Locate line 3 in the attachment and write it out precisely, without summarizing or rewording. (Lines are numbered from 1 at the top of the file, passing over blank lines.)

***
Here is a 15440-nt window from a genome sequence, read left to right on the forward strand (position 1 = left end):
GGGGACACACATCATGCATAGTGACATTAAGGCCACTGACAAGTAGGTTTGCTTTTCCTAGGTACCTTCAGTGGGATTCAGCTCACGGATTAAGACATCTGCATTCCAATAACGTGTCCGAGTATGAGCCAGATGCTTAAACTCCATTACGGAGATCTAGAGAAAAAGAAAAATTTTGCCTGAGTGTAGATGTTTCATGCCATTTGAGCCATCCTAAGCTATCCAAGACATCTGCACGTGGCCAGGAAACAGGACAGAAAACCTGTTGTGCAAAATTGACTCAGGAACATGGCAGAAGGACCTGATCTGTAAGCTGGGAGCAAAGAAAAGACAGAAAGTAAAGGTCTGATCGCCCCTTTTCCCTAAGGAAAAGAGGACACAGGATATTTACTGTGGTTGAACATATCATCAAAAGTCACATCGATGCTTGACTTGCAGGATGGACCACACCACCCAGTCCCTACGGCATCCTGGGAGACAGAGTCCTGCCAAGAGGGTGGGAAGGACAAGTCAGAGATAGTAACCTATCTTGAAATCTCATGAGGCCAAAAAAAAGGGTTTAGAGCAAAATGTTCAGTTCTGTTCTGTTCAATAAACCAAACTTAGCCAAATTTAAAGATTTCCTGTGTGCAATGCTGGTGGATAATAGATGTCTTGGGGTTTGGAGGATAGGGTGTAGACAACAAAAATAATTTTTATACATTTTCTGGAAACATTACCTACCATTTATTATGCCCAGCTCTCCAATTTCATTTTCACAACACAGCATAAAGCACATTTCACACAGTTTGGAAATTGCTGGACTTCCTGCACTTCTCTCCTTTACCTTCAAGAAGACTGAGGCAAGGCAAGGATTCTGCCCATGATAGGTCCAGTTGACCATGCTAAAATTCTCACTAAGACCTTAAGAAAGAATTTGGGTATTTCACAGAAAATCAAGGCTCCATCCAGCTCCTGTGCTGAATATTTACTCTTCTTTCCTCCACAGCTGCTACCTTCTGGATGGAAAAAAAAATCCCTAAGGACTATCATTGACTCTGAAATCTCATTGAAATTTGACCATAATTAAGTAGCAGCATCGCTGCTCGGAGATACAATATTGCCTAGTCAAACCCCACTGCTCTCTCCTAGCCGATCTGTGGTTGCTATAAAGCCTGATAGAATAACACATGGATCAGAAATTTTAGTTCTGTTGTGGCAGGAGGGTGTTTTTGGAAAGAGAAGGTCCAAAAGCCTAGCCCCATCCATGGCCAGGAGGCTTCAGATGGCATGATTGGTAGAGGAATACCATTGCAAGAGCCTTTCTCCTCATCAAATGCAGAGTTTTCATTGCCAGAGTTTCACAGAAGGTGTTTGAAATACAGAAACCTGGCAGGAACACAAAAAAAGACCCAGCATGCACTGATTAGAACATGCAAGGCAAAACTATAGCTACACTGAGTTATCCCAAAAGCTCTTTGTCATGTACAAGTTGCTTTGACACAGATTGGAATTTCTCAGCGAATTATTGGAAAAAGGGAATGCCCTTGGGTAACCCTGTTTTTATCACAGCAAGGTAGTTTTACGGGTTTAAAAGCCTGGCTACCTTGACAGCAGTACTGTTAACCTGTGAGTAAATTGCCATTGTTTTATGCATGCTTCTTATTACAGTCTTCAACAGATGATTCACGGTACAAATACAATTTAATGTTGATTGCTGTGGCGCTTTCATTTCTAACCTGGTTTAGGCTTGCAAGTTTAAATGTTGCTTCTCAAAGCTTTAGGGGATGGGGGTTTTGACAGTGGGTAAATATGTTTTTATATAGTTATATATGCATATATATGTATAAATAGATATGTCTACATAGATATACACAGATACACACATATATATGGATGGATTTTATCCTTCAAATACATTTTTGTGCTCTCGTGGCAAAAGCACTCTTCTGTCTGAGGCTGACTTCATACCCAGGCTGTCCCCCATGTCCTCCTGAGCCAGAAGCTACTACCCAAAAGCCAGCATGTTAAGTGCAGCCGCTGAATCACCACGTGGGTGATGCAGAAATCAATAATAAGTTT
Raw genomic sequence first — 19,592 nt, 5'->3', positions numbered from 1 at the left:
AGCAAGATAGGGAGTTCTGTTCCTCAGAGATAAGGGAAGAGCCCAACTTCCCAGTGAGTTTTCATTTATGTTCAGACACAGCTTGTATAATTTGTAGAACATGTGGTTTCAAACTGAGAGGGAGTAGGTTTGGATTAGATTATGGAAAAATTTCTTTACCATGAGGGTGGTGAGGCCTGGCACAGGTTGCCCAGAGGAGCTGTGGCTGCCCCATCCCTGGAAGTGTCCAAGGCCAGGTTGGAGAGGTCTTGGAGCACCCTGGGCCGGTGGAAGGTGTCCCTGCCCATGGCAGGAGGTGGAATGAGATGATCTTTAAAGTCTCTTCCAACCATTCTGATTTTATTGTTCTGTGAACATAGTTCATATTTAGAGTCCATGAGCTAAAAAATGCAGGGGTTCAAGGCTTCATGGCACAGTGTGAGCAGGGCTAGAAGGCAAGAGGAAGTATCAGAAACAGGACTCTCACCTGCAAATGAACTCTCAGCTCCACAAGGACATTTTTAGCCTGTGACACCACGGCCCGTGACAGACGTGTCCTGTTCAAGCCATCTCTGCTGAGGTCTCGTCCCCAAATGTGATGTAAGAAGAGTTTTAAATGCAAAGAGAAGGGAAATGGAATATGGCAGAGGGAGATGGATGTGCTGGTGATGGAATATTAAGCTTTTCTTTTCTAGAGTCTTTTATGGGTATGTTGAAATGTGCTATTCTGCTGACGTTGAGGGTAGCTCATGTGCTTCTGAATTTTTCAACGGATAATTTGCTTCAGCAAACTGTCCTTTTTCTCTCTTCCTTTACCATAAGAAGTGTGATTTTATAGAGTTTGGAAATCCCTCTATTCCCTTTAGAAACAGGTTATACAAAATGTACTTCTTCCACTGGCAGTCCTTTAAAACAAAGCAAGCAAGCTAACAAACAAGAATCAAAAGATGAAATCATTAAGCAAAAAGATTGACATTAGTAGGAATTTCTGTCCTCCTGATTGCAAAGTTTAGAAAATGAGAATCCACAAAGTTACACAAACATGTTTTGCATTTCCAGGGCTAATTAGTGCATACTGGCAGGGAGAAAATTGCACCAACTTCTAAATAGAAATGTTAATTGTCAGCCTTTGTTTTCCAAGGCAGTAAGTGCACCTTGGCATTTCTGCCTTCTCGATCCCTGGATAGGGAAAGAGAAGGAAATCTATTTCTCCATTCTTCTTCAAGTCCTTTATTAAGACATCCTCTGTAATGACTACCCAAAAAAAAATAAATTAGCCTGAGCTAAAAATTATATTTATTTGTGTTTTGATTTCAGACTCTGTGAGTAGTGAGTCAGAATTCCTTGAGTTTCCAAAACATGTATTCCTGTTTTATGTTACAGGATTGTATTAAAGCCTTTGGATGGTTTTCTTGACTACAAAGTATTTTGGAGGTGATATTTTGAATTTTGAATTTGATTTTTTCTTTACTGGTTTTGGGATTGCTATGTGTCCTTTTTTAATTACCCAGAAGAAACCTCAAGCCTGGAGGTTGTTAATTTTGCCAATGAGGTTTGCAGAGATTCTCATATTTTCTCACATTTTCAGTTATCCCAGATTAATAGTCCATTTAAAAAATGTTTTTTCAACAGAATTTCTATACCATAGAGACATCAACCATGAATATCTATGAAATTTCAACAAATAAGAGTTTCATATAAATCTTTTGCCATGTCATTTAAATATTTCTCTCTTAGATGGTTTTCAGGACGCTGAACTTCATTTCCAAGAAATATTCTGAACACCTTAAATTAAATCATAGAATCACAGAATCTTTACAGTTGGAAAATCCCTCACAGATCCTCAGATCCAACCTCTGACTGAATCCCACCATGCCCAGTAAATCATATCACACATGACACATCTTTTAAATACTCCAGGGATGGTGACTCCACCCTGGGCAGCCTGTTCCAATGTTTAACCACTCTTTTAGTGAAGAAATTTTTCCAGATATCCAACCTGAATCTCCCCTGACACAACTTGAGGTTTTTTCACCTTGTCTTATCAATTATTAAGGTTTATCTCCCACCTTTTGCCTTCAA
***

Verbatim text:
Raw genomic sequence first — 19,592 nt, 5'->3', positions numbered from 1 at the left: